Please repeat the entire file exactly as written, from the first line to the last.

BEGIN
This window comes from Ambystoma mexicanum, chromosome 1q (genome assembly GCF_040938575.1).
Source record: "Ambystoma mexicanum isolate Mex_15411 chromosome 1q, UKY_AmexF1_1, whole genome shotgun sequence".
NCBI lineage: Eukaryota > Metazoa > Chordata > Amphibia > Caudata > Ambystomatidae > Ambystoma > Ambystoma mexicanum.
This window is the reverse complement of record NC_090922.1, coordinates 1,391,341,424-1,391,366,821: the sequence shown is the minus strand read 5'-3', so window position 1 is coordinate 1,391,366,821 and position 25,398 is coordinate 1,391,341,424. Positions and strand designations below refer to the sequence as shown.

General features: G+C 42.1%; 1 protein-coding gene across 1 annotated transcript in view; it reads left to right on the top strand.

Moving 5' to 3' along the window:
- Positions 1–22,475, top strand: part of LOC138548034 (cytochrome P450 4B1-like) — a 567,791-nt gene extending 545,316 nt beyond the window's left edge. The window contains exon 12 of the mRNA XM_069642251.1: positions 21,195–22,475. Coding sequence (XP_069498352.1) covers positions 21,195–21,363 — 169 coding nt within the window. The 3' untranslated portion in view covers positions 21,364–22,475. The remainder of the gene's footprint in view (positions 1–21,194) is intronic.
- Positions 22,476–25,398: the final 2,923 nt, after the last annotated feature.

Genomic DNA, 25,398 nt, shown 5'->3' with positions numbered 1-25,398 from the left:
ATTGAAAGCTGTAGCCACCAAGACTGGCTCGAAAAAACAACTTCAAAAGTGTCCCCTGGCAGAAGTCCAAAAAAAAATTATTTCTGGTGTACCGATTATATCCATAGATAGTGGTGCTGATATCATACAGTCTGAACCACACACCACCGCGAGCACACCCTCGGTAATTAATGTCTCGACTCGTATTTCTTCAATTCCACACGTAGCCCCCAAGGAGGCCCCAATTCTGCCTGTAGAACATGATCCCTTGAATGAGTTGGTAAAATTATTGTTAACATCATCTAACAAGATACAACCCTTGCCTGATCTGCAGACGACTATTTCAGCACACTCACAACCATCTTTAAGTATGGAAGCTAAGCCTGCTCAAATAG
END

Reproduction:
This window comes from Ambystoma mexicanum, chromosome 1q (genome assembly GCF_040938575.1).
Source record: "Ambystoma mexicanum isolate Mex_15411 chromosome 1q, UKY_AmexF1_1, whole genome shotgun sequence".
NCBI lineage: Eukaryota > Metazoa > Chordata > Amphibia > Caudata > Ambystomatidae > Ambystoma > Ambystoma mexicanum.
This window is the reverse complement of record NC_090922.1, coordinates 1,391,341,424-1,391,366,821: the sequence shown is the minus strand read 5'-3', so window position 1 is coordinate 1,391,366,821 and position 25,398 is coordinate 1,391,341,424. Positions and strand designations below refer to the sequence as shown.

General features: G+C 42.1%; 1 protein-coding gene across 1 annotated transcript in view; it reads left to right on the top strand.

Moving 5' to 3' along the window:
- Positions 1–22,475, top strand: part of LOC138548034 (cytochrome P450 4B1-like) — a 567,791-nt gene extending 545,316 nt beyond the window's left edge. The window contains exon 12 of the mRNA XM_069642251.1: positions 21,195–22,475. Coding sequence (XP_069498352.1) covers positions 21,195–21,363 — 169 coding nt within the window. The 3' untranslated portion in view covers positions 21,364–22,475. The remainder of the gene's footprint in view (positions 1–21,194) is intronic.
- Positions 22,476–25,398: the final 2,923 nt, after the last annotated feature.

Genomic DNA, 25,398 nt, shown 5'->3' with positions numbered 1-25,398 from the left:
ATTGAAAGCTGTAGCCACCAAGACTGGCTCGAAAAAACAACTTCAAAAGTGTCCCCTGGCAGAAGTCCAAAAAAAAATTATTTCTGGTGTACCGATTATATCCATAGATAGTGGTGCTGATATCATACAGTCTGAACCACACACCACCGCGAGCACACCCTCGGTAATTAATGTCTCGACTCGTATTTCTTCAATTCCACACGTAGCCCCCAAGGAGGCCCCAATTCTGCCTGTAGAACATGATCCCTTGAATGAGTTGGTAAAATTATTGTTAACATCATCTAACAAGATACAACCCTTGCCTGATCTGCAGACGACTATTTCAGCACACTCACAACCATCTTTAAGTATGGAAGCTAAGCCTGCTCAAATAG